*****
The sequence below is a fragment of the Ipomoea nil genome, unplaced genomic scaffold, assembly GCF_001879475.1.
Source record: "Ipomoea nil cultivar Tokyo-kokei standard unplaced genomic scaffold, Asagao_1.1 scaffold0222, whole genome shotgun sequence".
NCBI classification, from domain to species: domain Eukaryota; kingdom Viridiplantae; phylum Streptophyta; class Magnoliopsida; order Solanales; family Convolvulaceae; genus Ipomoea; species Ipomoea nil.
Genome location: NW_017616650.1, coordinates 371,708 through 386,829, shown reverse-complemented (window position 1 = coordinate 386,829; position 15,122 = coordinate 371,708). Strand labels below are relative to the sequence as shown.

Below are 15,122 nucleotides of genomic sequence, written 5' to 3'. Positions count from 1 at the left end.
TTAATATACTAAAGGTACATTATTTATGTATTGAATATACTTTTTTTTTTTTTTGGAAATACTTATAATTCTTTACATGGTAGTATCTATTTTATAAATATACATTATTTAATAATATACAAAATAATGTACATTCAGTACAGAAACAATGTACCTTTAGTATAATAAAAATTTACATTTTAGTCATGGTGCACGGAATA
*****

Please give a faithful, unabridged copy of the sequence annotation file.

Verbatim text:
The sequence below is a fragment of the Ipomoea nil genome, unplaced genomic scaffold, assembly GCF_001879475.1.
Source record: "Ipomoea nil cultivar Tokyo-kokei standard unplaced genomic scaffold, Asagao_1.1 scaffold0222, whole genome shotgun sequence".
NCBI classification, from domain to species: domain Eukaryota; kingdom Viridiplantae; phylum Streptophyta; class Magnoliopsida; order Solanales; family Convolvulaceae; genus Ipomoea; species Ipomoea nil.
Genome location: NW_017616650.1, coordinates 371,708 through 386,829, shown reverse-complemented (window position 1 = coordinate 386,829; position 15,122 = coordinate 371,708). Strand labels below are relative to the sequence as shown.

Below are 15,122 nucleotides of genomic sequence, written 5' to 3'. Positions count from 1 at the left end.
TTAATATACTAAAGGTACATTATTTATGTATTGAATATACTTTTTTTTTTTTTTGGAAATACTTATAATTCTTTACATGGTAGTATCTATTTTATAAATATACATTATTTAATAATATACAAAATAATGTACATTCAGTACAGAAACAATGTACCTTTAGTATAATAAAAATTTACATTTTAGTCATGGTGCACGGAATA